“As I sit in front of clients today,” she says, “they know I am going to be here for the duration of their lives.”
That continuity of service provided by a firm with more than one advisor is a strong selling point for clients – and for Rideout, who soon will buy into the firm, which currently has roughly $135 million in assets under management.
With a decade of experience now under her belt, Rideout, who is 33 years old, has learned she can provide valuable services to clients who have complex wealth-management issues. These services include providing cross-border investment planning for clients with dual citizenship, advice to clients experiencing divorce and advice to small-business owners.
In each client’s case, Rideout begins by learning as much as she can about the client’s specific situation, then develops a tailored plan.
“I help people identify if there is a need and how to achieve their goals,” Rideout says, adding: “Money scares people. Having that discussion is hard, but you’ll never reach a goal if you don’t set a plan.”
Rideout prepares a complete update for clients each year and meets semi-annually with each client to review progress and discuss opportunities and issues. The first of those sessions is focused on the upcoming year and where the client stands financially.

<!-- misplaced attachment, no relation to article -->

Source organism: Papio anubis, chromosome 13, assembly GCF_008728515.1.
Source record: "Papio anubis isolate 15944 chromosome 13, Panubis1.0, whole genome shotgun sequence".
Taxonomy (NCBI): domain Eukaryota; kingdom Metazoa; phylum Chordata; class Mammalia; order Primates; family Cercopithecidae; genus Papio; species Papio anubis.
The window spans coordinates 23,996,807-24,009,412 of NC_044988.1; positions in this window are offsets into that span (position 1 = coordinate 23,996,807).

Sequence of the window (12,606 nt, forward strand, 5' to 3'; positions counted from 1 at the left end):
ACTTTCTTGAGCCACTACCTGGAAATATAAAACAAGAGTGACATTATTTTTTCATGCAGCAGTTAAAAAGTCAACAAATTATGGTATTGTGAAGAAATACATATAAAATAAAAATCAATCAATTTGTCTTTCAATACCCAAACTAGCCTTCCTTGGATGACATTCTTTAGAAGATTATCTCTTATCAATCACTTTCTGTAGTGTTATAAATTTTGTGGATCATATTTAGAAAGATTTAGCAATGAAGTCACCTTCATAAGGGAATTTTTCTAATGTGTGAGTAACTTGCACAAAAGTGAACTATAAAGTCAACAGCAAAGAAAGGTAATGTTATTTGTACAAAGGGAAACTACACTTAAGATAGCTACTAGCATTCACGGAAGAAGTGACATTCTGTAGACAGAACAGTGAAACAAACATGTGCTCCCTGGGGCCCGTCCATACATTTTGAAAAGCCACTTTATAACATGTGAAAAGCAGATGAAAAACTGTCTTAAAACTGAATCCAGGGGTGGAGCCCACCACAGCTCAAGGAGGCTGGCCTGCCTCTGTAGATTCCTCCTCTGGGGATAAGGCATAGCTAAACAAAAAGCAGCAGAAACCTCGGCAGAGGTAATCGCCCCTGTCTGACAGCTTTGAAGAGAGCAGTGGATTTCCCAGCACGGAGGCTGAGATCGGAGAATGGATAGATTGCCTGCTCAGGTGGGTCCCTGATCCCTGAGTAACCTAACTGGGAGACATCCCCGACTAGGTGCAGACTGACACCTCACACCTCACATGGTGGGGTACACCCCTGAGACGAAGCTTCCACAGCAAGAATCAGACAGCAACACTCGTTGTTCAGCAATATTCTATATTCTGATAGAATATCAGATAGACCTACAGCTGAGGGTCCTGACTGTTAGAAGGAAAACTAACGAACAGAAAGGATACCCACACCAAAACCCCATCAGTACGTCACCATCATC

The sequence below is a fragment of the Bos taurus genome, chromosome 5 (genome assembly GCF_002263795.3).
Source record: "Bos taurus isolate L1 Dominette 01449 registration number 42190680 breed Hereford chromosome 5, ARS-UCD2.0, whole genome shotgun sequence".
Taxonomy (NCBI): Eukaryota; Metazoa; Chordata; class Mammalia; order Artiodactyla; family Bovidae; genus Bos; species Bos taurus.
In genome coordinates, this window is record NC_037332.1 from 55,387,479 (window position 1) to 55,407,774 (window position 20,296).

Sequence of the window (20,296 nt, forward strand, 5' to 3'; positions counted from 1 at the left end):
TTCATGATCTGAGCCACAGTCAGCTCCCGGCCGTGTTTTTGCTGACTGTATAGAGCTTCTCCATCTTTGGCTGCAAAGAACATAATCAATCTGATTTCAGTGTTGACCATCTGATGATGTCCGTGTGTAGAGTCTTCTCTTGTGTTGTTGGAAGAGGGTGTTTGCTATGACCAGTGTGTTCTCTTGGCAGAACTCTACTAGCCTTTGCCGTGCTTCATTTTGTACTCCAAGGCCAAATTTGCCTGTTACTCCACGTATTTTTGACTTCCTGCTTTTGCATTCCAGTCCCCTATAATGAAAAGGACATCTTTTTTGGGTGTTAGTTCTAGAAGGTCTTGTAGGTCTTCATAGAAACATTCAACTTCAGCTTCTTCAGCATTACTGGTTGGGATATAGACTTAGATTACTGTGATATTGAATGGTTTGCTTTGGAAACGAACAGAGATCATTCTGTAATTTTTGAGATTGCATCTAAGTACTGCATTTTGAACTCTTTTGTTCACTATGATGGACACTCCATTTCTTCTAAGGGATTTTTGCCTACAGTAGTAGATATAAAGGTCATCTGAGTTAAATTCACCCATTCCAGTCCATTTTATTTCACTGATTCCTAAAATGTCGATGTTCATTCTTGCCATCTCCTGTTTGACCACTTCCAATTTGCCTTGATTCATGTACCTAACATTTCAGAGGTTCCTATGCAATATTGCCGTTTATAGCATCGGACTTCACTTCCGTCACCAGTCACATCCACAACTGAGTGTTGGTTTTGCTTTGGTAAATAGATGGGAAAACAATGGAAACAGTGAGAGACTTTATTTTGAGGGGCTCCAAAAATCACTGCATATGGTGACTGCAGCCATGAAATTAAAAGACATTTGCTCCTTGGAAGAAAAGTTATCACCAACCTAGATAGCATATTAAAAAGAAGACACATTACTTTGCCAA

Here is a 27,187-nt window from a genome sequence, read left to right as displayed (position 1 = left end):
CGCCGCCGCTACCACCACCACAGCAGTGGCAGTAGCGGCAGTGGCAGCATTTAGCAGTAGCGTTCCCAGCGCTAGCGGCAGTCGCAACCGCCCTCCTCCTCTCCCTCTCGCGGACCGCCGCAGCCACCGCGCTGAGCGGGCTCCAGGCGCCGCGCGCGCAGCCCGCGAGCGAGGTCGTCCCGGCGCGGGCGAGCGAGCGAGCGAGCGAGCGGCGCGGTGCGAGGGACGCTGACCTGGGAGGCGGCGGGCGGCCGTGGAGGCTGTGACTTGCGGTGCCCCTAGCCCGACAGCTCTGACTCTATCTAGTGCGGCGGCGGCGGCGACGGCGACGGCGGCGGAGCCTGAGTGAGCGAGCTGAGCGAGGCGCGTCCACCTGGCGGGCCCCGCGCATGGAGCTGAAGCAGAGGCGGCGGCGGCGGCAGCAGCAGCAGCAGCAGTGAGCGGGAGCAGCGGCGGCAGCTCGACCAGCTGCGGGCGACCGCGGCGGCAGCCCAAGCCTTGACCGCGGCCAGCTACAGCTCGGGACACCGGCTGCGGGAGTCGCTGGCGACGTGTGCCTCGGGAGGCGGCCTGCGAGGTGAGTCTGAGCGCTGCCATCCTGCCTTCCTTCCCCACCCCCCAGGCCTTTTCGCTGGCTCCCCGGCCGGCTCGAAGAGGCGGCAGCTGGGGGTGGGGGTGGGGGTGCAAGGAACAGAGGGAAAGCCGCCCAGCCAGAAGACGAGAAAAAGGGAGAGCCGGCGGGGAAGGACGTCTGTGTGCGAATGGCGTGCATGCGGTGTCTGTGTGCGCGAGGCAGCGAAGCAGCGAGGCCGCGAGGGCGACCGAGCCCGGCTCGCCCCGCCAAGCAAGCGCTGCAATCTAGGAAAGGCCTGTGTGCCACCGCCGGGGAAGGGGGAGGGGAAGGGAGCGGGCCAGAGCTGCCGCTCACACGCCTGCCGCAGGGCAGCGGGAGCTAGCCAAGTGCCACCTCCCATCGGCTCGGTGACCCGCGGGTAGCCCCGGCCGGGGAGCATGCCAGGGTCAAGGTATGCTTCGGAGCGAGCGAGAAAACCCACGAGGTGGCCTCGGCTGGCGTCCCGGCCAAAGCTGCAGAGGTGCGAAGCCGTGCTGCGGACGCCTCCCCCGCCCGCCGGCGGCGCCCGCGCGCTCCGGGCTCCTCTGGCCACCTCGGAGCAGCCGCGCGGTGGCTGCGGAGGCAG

These face-to-face meetings, Rideout notes, provide an important opportunity to reconnect with and remind clients about the services – and value – she provides as a financial advisor.
“If you’re not front and centre,” Rideout says, “they often forget that you’re here.”
There are touchpoints throughout the year that allow Rideout to connect with her clients. Technology enables her to stay connected easily and conveniently, and clients are gently reminded that their advisor is only a phone call away to lend a hand with all their financial needs. “I even help with purchasing a vehicle,” she says.
Spare time is a rare commodity for Rideout, who is a fitness buff, but she has found creative and practical ways to spend time with her family and stay in shape. Neighbours often will see her running with her dog, Payton, while pushing a dual stroller to take her two children, Sadie, age 5, and Grace, 3, along for the ride.